TIMES SQUARE — A new sculpture designed as a “reaction” to President Donald Trump’s campaign promises went on display in Times Square Tuesday — with its creator doubling down on the importance of the piece following the president's "xenophobic" actions.
The Times Square Alliance unveiled the piece, called “We Were Strangers Once Too,” which won the ninth annual Times Square Valentine Heart competition prior to Trump's executive order seeking to ban travelers to the U.S. from seven Muslim-majority countries.
The Office for Creative Research submitted its proposal for the installation a few days after President Trump’s election, co-founder Jer Thorp said.
“There’s no doubt that this piece was conceived as a reaction to that moment — a way for all of us at the office… to voice our alarm at the kinds of things we’d heard during the election,” he said. “Border walls. Muslim registries. Racist epithets shouted at rallies. Actual, real-life Nazis.”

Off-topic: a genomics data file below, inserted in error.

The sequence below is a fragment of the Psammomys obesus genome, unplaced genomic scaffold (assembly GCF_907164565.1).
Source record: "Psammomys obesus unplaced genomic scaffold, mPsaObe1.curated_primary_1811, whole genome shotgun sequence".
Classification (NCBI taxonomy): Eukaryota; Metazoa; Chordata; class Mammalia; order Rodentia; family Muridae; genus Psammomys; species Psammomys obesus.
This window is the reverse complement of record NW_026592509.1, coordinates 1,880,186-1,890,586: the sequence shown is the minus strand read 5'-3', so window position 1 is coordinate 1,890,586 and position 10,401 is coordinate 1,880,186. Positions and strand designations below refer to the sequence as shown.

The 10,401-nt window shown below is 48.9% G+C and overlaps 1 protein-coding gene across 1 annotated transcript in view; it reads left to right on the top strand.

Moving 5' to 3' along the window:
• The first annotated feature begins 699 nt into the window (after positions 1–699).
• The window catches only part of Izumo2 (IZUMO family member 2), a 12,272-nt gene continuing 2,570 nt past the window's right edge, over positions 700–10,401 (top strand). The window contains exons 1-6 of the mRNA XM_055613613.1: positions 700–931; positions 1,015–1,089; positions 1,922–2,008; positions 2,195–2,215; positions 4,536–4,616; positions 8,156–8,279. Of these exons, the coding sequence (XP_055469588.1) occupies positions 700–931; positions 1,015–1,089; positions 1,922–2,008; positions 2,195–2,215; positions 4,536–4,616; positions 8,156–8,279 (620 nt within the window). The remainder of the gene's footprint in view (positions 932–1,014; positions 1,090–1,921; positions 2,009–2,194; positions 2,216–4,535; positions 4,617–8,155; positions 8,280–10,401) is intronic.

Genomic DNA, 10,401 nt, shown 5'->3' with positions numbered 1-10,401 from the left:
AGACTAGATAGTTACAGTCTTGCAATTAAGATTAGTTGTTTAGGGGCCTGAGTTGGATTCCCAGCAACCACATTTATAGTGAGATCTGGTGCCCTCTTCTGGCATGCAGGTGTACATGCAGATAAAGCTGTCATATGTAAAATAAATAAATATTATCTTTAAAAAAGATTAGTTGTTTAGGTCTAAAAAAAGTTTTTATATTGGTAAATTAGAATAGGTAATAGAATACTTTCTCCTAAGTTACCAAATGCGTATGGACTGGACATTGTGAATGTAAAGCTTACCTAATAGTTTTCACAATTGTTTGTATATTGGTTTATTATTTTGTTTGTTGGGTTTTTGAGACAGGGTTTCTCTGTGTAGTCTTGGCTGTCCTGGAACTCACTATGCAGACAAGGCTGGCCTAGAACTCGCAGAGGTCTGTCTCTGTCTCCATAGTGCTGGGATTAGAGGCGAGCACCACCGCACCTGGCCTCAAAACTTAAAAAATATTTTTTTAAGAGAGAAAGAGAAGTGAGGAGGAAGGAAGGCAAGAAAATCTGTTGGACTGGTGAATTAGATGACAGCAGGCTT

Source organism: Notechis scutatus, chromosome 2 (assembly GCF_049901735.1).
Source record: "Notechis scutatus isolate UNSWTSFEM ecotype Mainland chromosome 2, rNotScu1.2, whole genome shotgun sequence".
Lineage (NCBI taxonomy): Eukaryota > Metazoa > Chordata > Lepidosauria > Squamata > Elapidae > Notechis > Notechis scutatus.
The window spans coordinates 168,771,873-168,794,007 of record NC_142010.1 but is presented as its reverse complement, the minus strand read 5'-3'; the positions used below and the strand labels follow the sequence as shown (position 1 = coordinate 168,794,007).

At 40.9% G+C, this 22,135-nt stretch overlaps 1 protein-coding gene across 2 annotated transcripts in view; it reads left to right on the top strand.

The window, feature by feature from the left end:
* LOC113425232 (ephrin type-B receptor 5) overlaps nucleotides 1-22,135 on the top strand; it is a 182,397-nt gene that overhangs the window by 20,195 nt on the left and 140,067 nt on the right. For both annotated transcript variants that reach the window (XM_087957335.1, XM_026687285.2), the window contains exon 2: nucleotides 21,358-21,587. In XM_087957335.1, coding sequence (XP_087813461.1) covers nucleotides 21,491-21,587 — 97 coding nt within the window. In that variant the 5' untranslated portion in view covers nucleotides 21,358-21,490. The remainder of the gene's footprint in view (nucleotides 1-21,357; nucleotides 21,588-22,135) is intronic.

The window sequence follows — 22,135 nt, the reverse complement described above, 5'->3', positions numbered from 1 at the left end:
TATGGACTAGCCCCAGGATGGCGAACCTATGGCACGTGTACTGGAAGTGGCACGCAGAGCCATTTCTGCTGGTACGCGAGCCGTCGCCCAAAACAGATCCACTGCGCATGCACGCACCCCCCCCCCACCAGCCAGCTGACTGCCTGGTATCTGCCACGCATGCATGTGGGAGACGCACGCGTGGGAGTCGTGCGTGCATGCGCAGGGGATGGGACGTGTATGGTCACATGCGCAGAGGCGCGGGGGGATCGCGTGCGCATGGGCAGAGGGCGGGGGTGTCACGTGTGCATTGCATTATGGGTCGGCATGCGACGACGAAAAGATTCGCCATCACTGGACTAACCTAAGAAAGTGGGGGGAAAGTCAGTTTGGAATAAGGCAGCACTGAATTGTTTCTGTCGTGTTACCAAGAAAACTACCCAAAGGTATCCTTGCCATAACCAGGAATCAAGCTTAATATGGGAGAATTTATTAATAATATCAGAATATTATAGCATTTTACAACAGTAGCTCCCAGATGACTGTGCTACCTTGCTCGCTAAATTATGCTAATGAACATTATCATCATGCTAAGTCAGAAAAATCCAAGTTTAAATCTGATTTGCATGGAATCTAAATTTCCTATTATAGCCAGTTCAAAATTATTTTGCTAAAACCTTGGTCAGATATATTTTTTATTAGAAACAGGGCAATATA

The sculpture is composed of 33 metal poles, all of which reflect data relating to the city’s immigrant populations.
Since the election, Trump’s campaign promises have “turned into executive orders, into immigration bans, into broken families," Thorp said.
“These kinds of hateful, xenophobic policies really only depend on one thing — the belief in the concept of ‘the other,’” he said. “I believe that this city has always known that that is a lie — that there is no such thing as ‘the other.’”
The installation will be on display in the plaza, between West 46th and 57th streets, until March 5, the Times Square Alliance said.
“It feels… important that this piece open now, to allow us to put this big and bright statement of support for immigrants in this extraordinary public place,” Thorp added.
“It has always been and will always be a city of immigrants."